shaped ring adjacent to the wave generator, and a radially deflectable ring for retaining the balls between the rings, the separator and the rings being concentrically related,
and at least one of said rings being formed with a diametrical measurement related .to a diameter of the separator to provide guidance for the separator at spaced localities. Preferably and as herein illustrated, both rings have a diametrical measurement selected in relation to the bore and outside diameter of the separator to provide separator guidance in localities apart.
The above and other features of the invention will now be described with greater particularity in connection with illustrative embodiments thereof, and with reference to the accompanying drawings in which:
FIG. 1 is a view in elevation, partly in section and having a portion broken away, of a harmonic drive ball bearing and separator as adapted for use with an internal wave generator;
FIG. 2 is an enlarged detail view, pantly in section, showing operating positions of a ball in FIG. 1 in relation to its separator pocket, the locu of the center of the ball being indicated;
FIG. 3 is a view of a quarter section of the separator shown in FIG. 1, walls of the ball pockets being radial and converging inwardly;
FIG. 4 is a view similar to FIG. 3 but showing in contrast a portion of a separator for use with an externally mounted generator, the ball pockets having radial walls converging outwardly;
FIG. 5 is a section taken on the line VV of FIG. 1 and illustrating the two points of major axis guidance for the separator;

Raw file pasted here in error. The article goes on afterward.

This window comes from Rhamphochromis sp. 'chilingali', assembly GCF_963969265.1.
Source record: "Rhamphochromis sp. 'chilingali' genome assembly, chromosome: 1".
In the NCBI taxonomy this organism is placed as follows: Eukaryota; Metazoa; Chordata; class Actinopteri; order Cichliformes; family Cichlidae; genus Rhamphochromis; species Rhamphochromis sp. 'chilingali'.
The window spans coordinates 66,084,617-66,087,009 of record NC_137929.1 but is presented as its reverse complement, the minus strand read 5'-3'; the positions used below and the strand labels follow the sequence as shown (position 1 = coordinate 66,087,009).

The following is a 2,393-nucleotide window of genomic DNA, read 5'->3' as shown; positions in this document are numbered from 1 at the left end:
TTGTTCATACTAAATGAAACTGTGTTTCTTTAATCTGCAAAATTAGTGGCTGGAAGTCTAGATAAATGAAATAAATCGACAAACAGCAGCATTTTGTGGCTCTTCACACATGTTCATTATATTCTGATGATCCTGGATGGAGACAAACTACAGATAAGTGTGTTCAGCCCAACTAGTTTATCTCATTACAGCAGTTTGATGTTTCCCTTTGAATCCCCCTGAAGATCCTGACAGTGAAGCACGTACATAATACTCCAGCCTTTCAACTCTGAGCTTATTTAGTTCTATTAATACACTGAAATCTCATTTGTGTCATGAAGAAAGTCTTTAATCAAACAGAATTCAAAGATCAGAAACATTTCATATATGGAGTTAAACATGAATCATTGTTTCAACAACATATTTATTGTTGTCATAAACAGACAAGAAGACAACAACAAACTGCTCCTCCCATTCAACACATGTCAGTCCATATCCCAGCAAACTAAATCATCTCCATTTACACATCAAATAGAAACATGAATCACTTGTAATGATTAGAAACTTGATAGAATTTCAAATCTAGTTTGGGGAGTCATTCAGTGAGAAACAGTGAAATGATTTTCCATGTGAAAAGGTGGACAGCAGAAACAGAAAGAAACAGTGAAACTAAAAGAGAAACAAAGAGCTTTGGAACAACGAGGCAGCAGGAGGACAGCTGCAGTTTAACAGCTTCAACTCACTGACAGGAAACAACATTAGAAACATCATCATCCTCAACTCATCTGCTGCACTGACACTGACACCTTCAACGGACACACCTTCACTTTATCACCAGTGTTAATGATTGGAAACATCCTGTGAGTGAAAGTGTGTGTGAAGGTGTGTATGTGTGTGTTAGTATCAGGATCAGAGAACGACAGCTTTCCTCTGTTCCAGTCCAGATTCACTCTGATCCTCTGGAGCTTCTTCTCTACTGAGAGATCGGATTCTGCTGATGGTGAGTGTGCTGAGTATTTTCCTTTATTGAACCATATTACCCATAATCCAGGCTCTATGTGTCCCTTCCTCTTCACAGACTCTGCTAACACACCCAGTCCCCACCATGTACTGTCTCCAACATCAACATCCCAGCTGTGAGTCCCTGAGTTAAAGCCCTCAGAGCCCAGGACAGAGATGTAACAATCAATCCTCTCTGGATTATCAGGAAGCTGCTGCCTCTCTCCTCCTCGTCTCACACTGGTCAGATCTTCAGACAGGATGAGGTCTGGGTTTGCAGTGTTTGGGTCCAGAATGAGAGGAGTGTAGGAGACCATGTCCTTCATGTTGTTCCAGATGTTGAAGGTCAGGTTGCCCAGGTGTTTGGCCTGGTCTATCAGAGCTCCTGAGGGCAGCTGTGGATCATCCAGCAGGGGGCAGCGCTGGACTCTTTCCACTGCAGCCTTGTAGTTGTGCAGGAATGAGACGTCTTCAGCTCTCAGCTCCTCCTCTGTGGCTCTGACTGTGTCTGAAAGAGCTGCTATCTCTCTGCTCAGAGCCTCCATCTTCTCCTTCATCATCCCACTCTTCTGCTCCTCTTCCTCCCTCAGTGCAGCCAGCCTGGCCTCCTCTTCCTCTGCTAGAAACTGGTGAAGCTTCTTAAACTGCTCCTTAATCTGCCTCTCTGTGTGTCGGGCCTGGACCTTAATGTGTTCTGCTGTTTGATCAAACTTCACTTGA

FIG. 6 is a section taken on the line VIVI of FIG. 1 and illustrating an additional two points of separator guidance provided at the minor axis; and
FIG. 7 is a radial view of a portion of either of the separators of FIGS. 3 and 4, assuming it to have been straightened, looking toward the center of curvature in FIG. 3, or away from that center in FIG. 4.
FIG. 1 illustrates a wave generator bearing for a harmonic drive transmission having an internal wavegenerator 8. The latter is elliptoidal, and concentric with the bearing, having its major axis in the vertical plane coincident with the section line VV, and its minor axis in the horizontal plane coincident with the section line VI VI. The bearing comprises an annular ball cage or separator 10 (FIGS. 1, 2, 3, 5 and 6), preferably of fairly rigid material, for instance of molded plastic such as is commercially available under the trade name Delrin. Laminates, for instance that are known as Synthane, have also been found advantageous. The separator is formed with circumferentially spaced, straight walled, similarly shaped pockets respectively having an axially open end, for respectively receiving radially displaceable bearing balls 12. Axially extending ball-engaging walls 14 of the separator pockets are radial and trapezoidal, in this instance converging toward the center of curvature, i.e. toward the'wave generator for reasons hereinafter to be explained. The acute angle A (FIGS. 3 or 4) included by a pair of pocket walls 14 may vary depending roughly on the ratio of the transmission and precession of the balls to be accommodated, but usually is desirably on the order of 2040 (30 is frequently satisfactory) and diminishing to zero degrees in a closed or annular connecting portion 16 (FIGS. 5-7). In some cases, too, it is found that the included angle may be substantially 0, i.e. the walls may be essentially parallel or cylindrical and a large reduction in friction torque attained by merely providing diametrical sizing of the separator bore and its 0D. to insure 4-point guidance for the separator as hereinafter explained.
On the side of the separator adjacent to the wave genorator 8, i.e. on the inside in this instance, is mounted a shaped bearing ring 18 (FIGS. 1, 5 and 6). This inner ring 18, originally circular, has a press fit on the wave generator and hence is correspondingly elliptoidal, as is a circumferentially grooved race 20 formed externally to accommodate the balls 12 as they roll. A deflectable outer ring 22 is internally formed with an elliptoidal, grooved race 24 for radially restraining the balls 12.